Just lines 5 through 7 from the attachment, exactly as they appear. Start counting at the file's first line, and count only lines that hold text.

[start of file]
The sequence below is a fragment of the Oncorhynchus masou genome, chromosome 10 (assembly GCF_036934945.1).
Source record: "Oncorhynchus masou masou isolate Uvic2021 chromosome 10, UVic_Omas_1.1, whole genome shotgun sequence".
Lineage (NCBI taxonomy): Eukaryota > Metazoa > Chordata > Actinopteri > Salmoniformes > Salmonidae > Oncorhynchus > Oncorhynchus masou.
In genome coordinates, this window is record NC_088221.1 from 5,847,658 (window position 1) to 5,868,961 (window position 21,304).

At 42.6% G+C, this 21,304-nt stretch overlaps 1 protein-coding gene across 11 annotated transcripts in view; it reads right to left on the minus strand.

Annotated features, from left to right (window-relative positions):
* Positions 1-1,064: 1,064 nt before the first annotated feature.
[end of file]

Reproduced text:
At 42.6% G+C, this 21,304-nt stretch overlaps 1 protein-coding gene across 11 annotated transcripts in view; it reads right to left on the minus strand.

Annotated features, from left to right (window-relative positions):
* Positions 1-1,064: 1,064 nt before the first annotated feature.